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ACL Round 3 Opposition Research: FC Tokyo

On this year’s Qingming holiday, or Tomb Sweeping day (a holiday to honor the dead), Beijing Guoan goes up against FC Tokyo at Worker’ Stadium. No doubt tensions will be even higher in the stadium for this reason. Guoan absolutely needs a result out of this match if their ACL hopes are to continue.

For tonight’s season preview, we sit down with Ben and Dan of the excellent On the Gas Tokyo FC blog and podcast.  Let’s see what they have to say about their side.

: Tokyo’s currently in 3rd in the J-League and doing well in the AFC, its still early days, but what happened with being in the lower league last season?
Dan: Everything that could have gone wrong in 2010 did, from general stagnation under then-manager Hiroshi Jofuku to the departure of Yuto Nagatomo to Italy and Takuji Yonemoto’s season-long ACL injury. Kiyoshi Okuma did well as a replacement manager, but then there was the epic last-day collapse and we dropped.

: What are FC Tokyo’s AFC expectations this season?
Dan: If you ask me what my expectations are as a supporter, I would say that making it to R16 or even the quarter-finals would be a huge accomplishment.

As far as the team and its goals, I think that Tokyo has long been overshadowed by more longstanding clubs in the region such as Yokohama FM and Urawa Reds; a good showing on an international stage would do a lot in terms of helping the club’s image globally.

: Can you give a brief introduction to the club? How would you describe them to someone who knows nothing about the J-League?
Officially founded in 1999 after years and years as Tokyo Gas FC, FC Tokyo shot up to the J1 in its first year and proceeded to do little more than win a couple J-League cups until their relegation, at which point they went ahead and not only won J2 somewhat easily but also won the Emperor’s cup.

The club tends to have a somewhat misfit vibe… lots of players who were castaways from other teams but found their way here. The team also has a surprising number of NT players for a club that’s never truly challenged for the league title…

: What are the team’s strongest points and star player(s)?
Dan:It’s a much different team than last year so I think I’ll let Ben discuss our strong points, but as far as star players undoubtedly Naohiro Ishikawa and Lucas; both are long-time veterans who have put in many years with Tokyo. Tatsuya Yazawa is sort of a bizarre fan favorite, and Aria Jasuru Hasegawa is gaining quite a following (probably because his song is so catchy to sing). Then of course there’s Shuichi Gonda, who’s likely first in line to follow Kawashima on the JNT.

Ben: We are at our best on the counter attack (as Brisbane can certainly attest to), and we often fare better in away J.League games, as all but the best teams will sit back with 10 men behind the ball and dare us to pass through them when we are at home.

While losing Konno was a severe blow our defence is still a major strength and provides the platform for us to play on the break.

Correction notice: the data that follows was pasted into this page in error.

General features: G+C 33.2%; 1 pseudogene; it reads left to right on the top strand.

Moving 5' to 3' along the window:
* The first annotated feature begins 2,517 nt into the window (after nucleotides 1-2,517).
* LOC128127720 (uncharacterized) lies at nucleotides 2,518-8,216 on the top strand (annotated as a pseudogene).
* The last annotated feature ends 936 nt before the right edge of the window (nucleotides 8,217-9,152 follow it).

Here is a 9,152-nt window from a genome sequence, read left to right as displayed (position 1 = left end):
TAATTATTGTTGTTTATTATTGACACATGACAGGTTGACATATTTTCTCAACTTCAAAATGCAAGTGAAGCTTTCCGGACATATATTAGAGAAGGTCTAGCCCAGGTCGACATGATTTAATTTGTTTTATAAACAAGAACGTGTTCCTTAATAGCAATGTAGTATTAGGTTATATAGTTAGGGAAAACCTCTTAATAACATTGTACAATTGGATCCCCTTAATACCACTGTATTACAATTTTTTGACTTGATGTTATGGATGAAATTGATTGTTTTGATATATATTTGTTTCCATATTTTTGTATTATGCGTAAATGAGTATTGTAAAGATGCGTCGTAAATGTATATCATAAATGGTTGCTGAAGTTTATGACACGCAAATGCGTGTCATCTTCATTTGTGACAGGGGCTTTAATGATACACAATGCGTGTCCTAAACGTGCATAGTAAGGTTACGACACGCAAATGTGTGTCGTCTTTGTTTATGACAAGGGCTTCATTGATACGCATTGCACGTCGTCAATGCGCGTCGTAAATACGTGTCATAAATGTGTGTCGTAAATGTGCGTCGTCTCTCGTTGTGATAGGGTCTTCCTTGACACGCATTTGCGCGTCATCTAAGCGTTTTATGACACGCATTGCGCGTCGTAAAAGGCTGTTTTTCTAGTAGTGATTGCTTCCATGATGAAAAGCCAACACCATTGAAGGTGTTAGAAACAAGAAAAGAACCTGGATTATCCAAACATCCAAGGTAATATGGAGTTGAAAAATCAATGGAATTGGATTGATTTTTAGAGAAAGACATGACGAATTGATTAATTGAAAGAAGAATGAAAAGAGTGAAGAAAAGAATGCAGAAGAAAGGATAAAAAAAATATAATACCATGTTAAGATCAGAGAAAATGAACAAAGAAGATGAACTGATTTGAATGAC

As far as star players go you can’t look past Ishikawa, he’s a gem and so important to the way we play.
Agree on Gonda too, but the man who is perhaps not a star but has become our most important player is Hideto Takahashi, a converted centre back who has been a revelation in a holding midfield role. The best thing that came out of us being in J2 was that he got a chance to play, and he became a permanent fixture in the XI. Dogged defensively, he’s also really worked on his overall game, and has a good eye for a pass.

: What are the team’s weaknesses?
Dan: Our back line is a lot shakier than it’s been in previous years, mostly owing to the departure of Yasuyuki Konno. Other than that, an occasionally frustrating inability to take a damned shot inside the box.

Ben: One glaring weakness is that when space is cut off in midfield we don’t have a playmaker who can carve an opposing defence open, Yohei Kajiyama is the closest we have to that type of player but he’s not made the trip.

If Beijing have done their homework and clog the midfield we’ll struggle.

: What are fan’s expecting the Worker’s Stadium experience to be like?
Dan: No picnic, that’s for certain! Our ultras leader is also the leader of Nippon Ultras so he’s seen it all… a few from that crowd have basically been warning people that this is as close to going to war as we’ll get. I’ve heard stories of vandalized cars, buses having stuff thrown at them, supporters being held in the stadium for 4 hours after the match… and of course I don’t think it will get that bad. I’m looking forward to it as someone who’s never done the whole “going to another country for purposes of a sporting event” thing, and I’m sure we’ll all enjoy Beijing as well!

: Finally, any predictions for the match?
Dan: The pessimist in me says that we’ll lose 2-1; Kajiyama not being included is a big blow. But realistically I think it will be a very even game, and if FCT can survive the hostile atmosphere a draw or win aren’t out of the question by any means.

Brandon Chemers aka B. Cheng aka A Modern Lei Feng – is a name which may be familiar to many in the Chinese blogosphere. He currently serves as Editor-in-Chief for Wild East Football and is one of the lonely souls writing about Chinese football in English for the last 10 years. Chemers' credentials are second to none – his former blog focused not only on the fortunes of his beloved Beijing Guoan FC, but a multitude of other aspects of Beijing life. He’s deservedly built a reputation in the Chinese blogosphere as an insightful observer of not only Chinese football, but also the wider picture of life in modern China and its many layers. For WEF, beyond writing about Guoan, he often focuses on fan culture and the business of Chinese football.

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